Pharmacognosy, University of Illinois at Chicago, Chicago, IL
DAVID A. KAU • Cubist Pharmaceuticals (UK) Ltd, Berkshire, UK
ZAHID LATIF • Molecular Nature Limited, Plas Gogerddan, Aberystwyth,
A. DOUGLAS KINGHORN • College of Pharmacy, Medicinal Chemistry
and Pharmacognosy, Ohio State University, Columbus, OH
BO LI • Kunming Institute of Botany, Chinese Academy of Science,
STEVEN M. MARTIN • Cubist Pharmaceuticals (UK) Ltd, Slough,
JAMES B. MCALPINE • Ecopia BioSciences Inc., Frederick Banting,
Saint Laurent, Quebec, Canada
PATRICK MORRIS • Ecopia BioSciences Inc., Frederick Banting,
Saint Laurent, Quebec, Canada
LUTFUN NAHAR • School of Life Sciences, The Robert Gordon University,
Aberdeen, Scotland, UK
HIDEAKI OTSUKA • Department of Pharmacognosy, Graduate School
of Biomedical Sciences, Hiroshima University, Minami-ku, Hiroshima,
RAYMOND G. REID • Phytopharmaceutical Research Laboratory, School
of Pharmacy, The Robert Gordon University, Aberdeen, Scotland, UK
SATYAJIT D. SARKER • Pharmaceutical Biotechnology Research Group,
School of Biomedical Sciences, University of Ulster at Coleraine,
Coleraine, Northern Ireland, UK
VERONIQUE SEIDEL • Phytochemistry Research Laboratories,
Department of Pharmaceutical Sciences, University of Strathclyde,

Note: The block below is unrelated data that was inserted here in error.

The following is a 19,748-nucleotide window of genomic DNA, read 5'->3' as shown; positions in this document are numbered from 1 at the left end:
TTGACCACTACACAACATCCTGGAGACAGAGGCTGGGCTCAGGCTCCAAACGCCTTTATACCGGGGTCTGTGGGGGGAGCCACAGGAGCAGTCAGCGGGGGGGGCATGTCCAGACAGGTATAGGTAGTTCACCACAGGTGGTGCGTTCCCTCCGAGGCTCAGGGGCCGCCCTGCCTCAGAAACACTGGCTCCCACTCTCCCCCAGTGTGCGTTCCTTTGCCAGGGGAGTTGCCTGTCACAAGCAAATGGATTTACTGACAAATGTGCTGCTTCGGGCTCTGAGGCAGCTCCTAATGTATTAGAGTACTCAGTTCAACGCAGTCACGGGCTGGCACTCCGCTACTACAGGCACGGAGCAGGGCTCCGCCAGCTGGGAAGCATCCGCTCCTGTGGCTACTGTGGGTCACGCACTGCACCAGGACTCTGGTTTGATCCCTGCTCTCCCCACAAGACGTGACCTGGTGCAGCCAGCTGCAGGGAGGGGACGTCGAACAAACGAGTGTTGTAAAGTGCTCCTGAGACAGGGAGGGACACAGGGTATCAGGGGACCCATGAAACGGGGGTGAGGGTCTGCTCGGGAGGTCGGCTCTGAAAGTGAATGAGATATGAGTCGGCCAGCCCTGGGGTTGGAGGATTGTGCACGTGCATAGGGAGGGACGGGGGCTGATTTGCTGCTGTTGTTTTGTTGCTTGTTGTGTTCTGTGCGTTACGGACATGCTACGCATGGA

Glasgow, Scotland, UK
NORMAN SHANKLAND • Department of Pharmaceutical Sciences,
University of Strathclyde, Glasgow, Scotland, UK
YUZURU SHIMIZU • Department of Biomedical and Pharmaceutical
Sciences, University of Rhode Island, Kingston, RI
STEPHEN K. WRIGLEY • Cubist Pharmaceuticals (UK) Ltd, Slough,
Natural Product Isolation
Satyajit D. Sarker, Zahid Latif, and Alexander I. Gray
There has been a remarkable resurgence of interest in natural
product research over the last decade or so. With the outstanding
developments in the areas of separation science, spectroscopic techni-
ques, and microplate-based ultrasensitive in vitro assays, natural
product research is enjoying renewed attention for providing novel
and interesting chemical scaffolds. The various available hyphenated
techniques, e.g., GC-MS, LC-PDA, LC-MS, LC-FTIR, LC-NMR,
LC-NMR-MS, CE-MS, have made possible the preisolation analyses